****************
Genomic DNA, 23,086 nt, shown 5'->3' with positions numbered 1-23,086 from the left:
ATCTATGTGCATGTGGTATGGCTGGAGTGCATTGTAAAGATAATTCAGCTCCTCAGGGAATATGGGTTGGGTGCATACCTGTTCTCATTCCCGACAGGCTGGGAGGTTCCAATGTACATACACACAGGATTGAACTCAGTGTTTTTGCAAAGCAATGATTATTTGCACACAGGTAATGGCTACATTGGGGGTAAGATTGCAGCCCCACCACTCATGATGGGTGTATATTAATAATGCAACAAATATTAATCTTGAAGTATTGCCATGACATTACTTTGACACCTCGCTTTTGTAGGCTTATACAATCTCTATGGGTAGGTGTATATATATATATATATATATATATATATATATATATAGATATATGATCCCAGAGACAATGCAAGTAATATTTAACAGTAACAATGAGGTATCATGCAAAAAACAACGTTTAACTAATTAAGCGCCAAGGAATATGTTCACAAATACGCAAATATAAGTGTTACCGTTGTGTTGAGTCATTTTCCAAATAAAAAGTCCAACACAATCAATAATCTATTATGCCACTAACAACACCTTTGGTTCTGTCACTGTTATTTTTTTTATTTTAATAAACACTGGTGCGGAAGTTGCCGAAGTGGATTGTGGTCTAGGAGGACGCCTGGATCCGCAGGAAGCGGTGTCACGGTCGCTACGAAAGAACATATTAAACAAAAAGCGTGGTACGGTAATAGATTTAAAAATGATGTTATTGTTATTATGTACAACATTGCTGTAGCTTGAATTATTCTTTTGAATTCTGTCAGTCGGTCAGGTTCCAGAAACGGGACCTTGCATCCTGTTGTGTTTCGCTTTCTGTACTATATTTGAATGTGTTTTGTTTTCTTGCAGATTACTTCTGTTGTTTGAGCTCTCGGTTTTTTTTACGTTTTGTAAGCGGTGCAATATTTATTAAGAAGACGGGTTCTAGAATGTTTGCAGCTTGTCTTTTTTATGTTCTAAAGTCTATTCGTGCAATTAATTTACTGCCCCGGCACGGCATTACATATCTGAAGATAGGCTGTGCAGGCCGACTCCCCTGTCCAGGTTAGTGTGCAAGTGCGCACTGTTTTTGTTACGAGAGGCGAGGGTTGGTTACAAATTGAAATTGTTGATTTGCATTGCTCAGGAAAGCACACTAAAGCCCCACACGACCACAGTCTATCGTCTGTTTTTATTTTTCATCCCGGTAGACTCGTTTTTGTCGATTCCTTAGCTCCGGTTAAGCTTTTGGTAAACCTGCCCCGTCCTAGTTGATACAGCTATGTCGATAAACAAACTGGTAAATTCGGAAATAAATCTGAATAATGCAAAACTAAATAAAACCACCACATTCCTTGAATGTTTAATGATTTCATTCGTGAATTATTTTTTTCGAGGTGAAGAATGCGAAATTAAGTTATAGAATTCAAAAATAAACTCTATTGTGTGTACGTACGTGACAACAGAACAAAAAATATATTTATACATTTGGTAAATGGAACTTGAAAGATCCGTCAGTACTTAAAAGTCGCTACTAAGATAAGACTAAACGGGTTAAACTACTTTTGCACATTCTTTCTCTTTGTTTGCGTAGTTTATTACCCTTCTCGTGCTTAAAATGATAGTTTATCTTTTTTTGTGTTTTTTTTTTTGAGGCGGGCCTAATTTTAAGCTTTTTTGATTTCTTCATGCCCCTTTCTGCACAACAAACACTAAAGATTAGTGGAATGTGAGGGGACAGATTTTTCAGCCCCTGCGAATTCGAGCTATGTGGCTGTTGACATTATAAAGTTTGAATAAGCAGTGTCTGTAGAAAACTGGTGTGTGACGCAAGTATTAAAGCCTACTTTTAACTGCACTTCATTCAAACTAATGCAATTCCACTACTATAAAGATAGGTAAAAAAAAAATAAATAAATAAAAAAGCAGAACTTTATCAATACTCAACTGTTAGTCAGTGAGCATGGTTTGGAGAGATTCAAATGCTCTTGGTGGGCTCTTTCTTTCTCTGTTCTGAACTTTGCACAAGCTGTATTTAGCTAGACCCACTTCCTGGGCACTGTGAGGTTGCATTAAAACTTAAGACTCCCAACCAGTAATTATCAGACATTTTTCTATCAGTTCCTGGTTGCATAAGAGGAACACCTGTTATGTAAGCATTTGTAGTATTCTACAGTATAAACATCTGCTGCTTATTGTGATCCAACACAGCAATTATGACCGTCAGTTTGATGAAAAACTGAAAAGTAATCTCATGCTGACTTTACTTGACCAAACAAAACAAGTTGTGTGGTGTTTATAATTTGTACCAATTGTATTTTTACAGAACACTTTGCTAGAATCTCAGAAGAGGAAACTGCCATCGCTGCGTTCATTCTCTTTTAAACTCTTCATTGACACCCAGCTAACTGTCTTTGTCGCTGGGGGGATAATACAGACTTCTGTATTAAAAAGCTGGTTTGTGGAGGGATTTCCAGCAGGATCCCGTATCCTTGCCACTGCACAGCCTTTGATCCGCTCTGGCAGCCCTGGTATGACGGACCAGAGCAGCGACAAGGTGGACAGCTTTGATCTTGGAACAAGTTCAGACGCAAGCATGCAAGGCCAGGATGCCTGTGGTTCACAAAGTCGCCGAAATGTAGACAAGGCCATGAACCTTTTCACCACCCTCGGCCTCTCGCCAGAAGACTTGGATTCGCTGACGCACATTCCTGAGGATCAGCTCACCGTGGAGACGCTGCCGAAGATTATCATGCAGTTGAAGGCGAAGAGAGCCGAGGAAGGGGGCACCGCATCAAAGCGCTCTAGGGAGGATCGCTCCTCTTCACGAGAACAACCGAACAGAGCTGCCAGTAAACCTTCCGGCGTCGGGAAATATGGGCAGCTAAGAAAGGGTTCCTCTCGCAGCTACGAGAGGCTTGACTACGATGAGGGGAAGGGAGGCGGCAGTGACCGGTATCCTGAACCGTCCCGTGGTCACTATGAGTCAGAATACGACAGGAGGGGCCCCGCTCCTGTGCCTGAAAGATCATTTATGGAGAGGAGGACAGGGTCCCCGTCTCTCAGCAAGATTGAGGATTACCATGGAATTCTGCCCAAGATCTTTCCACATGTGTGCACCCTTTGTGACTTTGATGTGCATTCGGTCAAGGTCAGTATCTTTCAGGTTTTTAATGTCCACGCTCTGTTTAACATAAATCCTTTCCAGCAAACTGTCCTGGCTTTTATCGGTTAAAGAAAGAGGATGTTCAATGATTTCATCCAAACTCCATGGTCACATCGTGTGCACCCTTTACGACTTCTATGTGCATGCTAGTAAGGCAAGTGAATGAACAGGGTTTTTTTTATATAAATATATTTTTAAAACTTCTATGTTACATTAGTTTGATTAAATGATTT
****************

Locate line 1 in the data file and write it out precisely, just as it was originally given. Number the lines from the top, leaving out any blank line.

Genomic DNA, 23,086 nt, shown 5'->3' with positions numbered 1-23,086 from the left: